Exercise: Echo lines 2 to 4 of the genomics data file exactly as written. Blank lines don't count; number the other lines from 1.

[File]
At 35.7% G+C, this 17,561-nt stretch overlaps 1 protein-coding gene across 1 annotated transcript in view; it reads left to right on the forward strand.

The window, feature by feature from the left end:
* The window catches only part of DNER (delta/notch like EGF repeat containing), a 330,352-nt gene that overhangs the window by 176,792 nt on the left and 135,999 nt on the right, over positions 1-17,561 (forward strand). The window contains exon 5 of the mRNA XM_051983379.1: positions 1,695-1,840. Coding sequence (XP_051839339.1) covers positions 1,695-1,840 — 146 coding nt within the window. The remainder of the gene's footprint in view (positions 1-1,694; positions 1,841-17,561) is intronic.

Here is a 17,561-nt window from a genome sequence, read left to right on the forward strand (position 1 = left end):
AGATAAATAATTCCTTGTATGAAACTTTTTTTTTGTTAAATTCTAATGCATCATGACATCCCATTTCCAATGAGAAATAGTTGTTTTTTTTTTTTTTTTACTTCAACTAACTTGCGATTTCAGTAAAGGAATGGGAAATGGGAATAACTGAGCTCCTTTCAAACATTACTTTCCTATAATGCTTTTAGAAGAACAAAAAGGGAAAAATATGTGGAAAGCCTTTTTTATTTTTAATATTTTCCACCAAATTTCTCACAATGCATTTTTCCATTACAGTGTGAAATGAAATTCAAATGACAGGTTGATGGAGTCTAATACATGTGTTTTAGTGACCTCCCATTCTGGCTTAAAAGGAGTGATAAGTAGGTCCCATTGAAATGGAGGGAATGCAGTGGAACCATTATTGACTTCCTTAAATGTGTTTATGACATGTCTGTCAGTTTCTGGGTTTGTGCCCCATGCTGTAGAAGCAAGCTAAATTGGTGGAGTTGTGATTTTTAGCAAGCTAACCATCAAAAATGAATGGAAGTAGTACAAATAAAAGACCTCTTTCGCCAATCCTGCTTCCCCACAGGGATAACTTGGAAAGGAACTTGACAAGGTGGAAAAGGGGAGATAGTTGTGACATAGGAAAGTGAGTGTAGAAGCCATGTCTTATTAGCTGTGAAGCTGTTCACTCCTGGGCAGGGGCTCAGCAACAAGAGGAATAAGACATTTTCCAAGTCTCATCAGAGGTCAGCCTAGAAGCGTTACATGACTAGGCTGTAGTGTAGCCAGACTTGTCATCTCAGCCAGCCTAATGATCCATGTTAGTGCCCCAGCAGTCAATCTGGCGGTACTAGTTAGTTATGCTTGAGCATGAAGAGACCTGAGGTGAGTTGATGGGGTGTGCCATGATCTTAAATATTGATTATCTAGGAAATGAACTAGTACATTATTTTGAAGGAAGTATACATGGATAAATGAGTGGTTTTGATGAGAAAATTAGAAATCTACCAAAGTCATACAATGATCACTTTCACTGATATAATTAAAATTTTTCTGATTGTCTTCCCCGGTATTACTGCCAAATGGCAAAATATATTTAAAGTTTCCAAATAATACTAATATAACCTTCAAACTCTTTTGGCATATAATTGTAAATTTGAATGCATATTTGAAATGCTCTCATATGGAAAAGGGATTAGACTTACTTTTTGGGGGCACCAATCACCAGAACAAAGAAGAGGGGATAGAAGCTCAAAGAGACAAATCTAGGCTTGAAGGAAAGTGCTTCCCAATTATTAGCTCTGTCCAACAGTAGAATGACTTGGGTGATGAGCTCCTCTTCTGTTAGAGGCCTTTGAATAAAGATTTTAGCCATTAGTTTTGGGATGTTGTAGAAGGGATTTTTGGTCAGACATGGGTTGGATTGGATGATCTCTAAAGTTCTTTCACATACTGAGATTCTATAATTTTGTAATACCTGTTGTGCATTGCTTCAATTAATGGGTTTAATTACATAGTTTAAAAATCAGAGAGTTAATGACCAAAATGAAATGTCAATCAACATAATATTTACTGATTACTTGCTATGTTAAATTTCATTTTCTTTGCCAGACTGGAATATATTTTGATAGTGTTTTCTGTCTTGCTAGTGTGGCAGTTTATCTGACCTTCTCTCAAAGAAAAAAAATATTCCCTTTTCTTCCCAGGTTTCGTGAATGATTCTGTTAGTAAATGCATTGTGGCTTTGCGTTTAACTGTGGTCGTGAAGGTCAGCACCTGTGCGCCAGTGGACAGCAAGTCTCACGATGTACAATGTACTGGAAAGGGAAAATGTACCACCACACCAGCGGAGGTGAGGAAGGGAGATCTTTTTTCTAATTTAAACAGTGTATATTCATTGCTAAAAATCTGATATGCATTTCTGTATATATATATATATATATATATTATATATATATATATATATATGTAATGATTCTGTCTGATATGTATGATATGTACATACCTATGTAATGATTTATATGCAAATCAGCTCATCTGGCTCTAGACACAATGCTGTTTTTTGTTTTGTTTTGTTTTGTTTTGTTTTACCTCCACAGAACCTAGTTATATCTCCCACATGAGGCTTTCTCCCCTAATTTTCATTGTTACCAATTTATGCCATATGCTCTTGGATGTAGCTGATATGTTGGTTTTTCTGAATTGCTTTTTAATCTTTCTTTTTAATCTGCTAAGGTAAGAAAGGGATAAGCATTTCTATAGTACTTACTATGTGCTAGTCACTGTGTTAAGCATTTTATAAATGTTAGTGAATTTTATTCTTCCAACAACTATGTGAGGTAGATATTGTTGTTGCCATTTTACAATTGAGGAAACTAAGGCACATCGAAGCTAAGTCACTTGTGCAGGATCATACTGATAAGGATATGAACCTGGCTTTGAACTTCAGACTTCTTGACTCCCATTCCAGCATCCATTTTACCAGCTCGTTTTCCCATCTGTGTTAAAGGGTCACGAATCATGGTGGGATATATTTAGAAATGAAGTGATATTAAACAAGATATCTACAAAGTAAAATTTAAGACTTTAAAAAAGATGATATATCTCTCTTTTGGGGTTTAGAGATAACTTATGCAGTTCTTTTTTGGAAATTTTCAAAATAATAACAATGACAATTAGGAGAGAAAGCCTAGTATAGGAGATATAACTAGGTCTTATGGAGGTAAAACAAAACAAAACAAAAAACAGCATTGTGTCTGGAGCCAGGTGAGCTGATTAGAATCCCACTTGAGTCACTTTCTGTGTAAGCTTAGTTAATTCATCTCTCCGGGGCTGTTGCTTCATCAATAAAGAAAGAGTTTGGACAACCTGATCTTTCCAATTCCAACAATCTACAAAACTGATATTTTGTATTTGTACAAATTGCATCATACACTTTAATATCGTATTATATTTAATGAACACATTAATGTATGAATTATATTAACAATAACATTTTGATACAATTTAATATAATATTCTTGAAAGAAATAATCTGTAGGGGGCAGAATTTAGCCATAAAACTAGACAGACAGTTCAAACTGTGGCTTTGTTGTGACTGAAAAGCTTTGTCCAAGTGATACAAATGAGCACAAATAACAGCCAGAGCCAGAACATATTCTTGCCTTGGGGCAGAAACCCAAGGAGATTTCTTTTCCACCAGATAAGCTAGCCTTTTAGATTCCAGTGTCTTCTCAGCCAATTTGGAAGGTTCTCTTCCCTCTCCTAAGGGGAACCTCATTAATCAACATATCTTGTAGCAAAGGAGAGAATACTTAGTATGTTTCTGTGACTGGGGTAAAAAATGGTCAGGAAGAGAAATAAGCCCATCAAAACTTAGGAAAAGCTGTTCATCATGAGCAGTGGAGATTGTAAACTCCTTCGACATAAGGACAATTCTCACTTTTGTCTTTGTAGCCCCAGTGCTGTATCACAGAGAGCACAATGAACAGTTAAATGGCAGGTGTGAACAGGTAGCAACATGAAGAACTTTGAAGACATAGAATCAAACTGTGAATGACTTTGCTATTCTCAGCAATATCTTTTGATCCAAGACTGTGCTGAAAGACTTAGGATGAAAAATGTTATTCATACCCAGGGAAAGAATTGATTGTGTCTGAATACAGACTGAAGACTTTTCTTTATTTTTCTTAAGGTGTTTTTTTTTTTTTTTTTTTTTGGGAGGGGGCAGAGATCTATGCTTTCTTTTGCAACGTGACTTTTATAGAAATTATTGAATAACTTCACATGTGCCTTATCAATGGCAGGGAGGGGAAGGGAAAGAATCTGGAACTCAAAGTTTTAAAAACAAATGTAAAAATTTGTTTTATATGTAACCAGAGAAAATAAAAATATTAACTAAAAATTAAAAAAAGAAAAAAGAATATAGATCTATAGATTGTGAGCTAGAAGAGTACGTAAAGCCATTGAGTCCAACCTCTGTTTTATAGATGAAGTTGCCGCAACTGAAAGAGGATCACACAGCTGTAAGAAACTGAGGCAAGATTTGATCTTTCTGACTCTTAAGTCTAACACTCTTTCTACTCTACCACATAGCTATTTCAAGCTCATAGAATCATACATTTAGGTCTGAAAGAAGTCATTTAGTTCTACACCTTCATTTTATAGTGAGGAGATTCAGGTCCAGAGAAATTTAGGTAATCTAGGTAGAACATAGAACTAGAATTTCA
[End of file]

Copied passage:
The window, feature by feature from the left end:
* The window catches only part of DNER (delta/notch like EGF repeat containing), a 330,352-nt gene that overhangs the window by 176,792 nt on the left and 135,999 nt on the right, over positions 1-17,561 (forward strand). The window contains exon 5 of the mRNA XM_051983379.1: positions 1,695-1,840. Coding sequence (XP_051839339.1) covers positions 1,695-1,840 — 146 coding nt within the window. The remainder of the gene's footprint in view (positions 1-1,694; positions 1,841-17,561) is intronic.

Here is a 17,561-nt window from a genome sequence, read left to right on the forward strand (position 1 = left end):